I just had my second baby and I miss making mom friends

I know things will go back to normal, eventually, but I feel so cheated out of the postpartum experience I wanted to have.

I just had my second baby and I miss making mom friends

I've always been a social butterfly. Friends throughout my life have joked about how I can make a friend anywhere under any circumstances. I used to have endless plans on the weekends and my agenda was packed for months and months.

Then I had my first baby.

The isolation of new motherhood hit me really hard the first few weeks and after crying every single day to my already exhausted husband when he came back to work about how bored I was with a tiny newborn all day, I made it a point to leave the house every day. I would go out for lunch dates with my baby, stroll around the park, sit on a bench and feed him while I looked at dogs chase a ball at the dog park.


But I was still lonely.

I was missing adult interaction, so I signed up for classes and events to meet new moms that were in the same stage as I was.

We went to breastfeeding classes, both because we had issues figuring it out but also because I got to complain about how hard feeding newborns is with equally exhausted and hormonal people like me. I looked forward to those classes so I could meet up with my new friends, boobs out, and chat about the latest blowout we had to deal with.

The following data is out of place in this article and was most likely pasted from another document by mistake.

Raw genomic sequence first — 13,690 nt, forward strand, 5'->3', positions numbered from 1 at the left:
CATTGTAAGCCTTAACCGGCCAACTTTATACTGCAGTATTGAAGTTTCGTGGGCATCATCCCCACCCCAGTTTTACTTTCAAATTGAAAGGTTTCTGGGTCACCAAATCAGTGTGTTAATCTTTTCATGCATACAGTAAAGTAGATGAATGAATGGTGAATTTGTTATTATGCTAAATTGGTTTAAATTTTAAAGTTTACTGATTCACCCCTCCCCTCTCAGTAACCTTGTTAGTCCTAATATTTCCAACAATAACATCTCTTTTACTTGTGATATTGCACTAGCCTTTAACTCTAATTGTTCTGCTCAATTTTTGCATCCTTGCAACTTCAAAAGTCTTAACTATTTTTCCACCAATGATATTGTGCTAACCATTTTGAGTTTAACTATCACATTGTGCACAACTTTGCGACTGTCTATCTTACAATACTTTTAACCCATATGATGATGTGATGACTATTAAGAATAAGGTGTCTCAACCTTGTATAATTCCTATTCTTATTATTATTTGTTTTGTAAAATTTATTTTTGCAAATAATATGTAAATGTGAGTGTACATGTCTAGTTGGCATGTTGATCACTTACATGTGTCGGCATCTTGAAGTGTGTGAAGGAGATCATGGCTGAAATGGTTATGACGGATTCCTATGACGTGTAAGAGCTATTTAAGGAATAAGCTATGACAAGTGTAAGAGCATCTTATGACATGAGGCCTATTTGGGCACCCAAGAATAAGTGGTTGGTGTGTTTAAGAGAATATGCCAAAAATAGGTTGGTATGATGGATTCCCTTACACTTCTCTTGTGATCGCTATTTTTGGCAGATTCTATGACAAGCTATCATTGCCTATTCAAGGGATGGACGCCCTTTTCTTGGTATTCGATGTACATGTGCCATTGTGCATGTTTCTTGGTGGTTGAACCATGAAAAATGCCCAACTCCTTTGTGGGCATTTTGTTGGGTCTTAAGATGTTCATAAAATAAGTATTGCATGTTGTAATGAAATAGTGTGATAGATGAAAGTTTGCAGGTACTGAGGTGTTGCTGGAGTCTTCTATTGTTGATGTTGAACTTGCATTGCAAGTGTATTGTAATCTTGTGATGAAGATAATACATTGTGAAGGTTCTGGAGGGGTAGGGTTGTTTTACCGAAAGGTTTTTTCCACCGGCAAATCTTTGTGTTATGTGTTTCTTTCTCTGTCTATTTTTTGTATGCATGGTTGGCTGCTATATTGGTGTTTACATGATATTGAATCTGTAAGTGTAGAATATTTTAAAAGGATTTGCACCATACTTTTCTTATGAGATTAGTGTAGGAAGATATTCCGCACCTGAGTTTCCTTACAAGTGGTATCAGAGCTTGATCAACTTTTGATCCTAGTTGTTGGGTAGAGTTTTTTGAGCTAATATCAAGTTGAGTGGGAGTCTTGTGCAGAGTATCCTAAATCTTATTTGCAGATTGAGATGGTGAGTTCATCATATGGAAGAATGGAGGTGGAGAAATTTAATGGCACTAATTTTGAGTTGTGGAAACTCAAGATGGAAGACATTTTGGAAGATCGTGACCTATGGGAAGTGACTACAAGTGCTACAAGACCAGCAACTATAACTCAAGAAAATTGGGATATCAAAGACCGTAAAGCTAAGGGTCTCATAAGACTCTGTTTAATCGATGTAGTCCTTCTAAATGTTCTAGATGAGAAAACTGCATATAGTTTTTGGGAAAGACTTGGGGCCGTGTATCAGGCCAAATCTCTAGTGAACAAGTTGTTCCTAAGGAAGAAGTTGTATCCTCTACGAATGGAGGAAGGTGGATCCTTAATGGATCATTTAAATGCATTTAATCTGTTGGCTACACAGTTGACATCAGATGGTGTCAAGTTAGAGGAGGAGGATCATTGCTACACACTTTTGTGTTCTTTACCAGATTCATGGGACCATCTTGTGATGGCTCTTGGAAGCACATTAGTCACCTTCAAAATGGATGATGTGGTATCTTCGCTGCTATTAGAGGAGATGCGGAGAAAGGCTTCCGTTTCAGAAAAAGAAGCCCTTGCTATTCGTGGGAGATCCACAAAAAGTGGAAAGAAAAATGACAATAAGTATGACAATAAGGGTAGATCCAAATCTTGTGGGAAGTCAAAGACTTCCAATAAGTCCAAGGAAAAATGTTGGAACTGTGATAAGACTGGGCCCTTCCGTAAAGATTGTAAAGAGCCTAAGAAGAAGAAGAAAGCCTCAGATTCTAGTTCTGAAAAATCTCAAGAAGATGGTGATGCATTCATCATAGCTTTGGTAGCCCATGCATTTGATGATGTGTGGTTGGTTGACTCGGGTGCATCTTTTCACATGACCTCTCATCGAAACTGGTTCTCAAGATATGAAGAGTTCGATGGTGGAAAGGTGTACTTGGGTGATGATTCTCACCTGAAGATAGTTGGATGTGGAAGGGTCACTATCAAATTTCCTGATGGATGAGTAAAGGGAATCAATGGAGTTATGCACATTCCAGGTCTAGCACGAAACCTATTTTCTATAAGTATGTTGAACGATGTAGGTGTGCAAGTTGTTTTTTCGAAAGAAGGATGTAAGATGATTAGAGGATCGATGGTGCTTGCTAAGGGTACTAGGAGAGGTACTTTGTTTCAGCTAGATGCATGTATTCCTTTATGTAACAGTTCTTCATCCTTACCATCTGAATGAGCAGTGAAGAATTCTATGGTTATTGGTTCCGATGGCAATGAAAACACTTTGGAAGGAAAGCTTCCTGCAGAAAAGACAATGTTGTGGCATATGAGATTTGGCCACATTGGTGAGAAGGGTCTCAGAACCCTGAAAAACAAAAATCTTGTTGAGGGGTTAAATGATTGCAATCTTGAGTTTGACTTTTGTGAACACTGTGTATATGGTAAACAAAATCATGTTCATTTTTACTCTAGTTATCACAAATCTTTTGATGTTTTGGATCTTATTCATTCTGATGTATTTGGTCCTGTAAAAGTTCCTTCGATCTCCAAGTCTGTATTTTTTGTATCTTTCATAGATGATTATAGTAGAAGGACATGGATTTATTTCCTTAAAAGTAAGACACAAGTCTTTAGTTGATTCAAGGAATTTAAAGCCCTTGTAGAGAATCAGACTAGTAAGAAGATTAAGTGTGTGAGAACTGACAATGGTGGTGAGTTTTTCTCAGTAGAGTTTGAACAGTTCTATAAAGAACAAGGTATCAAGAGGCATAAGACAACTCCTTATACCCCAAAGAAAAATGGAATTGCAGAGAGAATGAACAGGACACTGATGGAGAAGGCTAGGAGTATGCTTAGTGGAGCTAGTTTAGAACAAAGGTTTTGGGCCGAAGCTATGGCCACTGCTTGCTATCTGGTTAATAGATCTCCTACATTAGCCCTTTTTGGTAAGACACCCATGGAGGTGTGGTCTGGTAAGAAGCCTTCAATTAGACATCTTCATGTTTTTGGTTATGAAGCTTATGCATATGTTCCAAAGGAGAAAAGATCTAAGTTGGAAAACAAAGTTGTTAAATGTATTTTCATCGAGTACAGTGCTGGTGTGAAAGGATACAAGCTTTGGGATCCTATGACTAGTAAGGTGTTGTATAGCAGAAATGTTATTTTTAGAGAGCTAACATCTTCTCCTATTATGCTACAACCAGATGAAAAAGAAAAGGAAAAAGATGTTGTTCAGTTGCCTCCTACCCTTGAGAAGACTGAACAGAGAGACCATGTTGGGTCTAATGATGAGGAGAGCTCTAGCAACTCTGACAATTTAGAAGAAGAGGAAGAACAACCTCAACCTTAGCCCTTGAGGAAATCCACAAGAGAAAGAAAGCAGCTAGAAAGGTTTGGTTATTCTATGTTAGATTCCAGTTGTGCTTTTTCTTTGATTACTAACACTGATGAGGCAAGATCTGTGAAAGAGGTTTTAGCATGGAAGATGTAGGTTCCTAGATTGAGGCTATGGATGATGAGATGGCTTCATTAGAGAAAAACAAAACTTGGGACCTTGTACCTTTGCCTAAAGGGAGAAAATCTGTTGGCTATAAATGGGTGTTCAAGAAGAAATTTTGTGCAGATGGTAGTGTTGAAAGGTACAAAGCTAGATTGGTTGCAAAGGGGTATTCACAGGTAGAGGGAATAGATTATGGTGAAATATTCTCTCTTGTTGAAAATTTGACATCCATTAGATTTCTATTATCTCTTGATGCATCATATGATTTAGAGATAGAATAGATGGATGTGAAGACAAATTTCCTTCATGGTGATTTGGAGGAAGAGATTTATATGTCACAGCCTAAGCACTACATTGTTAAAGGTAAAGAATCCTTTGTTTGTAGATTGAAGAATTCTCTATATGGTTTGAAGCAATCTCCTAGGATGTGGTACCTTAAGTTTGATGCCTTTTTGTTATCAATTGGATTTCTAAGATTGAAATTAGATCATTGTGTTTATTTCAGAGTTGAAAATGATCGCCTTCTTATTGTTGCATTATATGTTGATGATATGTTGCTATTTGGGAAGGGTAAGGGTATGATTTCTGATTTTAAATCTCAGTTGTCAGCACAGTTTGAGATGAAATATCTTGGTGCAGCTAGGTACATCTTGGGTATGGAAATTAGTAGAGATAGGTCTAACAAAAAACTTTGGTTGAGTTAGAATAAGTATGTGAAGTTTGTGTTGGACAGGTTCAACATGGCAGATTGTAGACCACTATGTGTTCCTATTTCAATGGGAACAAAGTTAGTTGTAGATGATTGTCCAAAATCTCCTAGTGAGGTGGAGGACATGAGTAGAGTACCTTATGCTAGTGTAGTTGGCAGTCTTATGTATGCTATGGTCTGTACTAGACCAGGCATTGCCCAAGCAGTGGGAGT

Slowly those strangers started becoming friends. We started going to mommy and me classes, or at least made plans and attempted to go since half of the times our babies had different plans for the days. But there were exciting texts and something to look forward to in between diaper changes.

I'm a new mom again, this time during a global pandemic and it's starting to hit me now how much I miss all the things I can't do under the current circumstances.

Yes, I miss my old friends. But I really miss making new ones whom I can commiserate about how hard this is. How especially hard this is because of COVID-19. I need someone (besides my husband) to acknowledge that what we are currently doing seems almost impossible. That every day has blended to the next in a weird and surreal way that goes beyond being a new mom.

I miss being outside with an easy to satisfy tiny baby and also wonder if my new babies will be socially awkward because they haven't been outside the house much and have only seen us for their entire life (I doubt they remember the doctor's face who brought them out into the world, to be honest).

At first, knowing that I couldn't leave the house gave me a sense of relief. I was freshly postpartum after losing a lot of blood and the only thing I wanted to do was sit on the couch and take naps. But as I got better, as the days got warmer, as my babies became more aware of their surroundings I now miss all the things I used to love so much.

I miss dressing the babies in cute outfits. It kind of seems pointless right now. We coordinate clothes for family photos we send to our loved ones via text and then quickly change back to sweatpants and pajamas because its what makes everyone's lives easier (and I really need easy right now).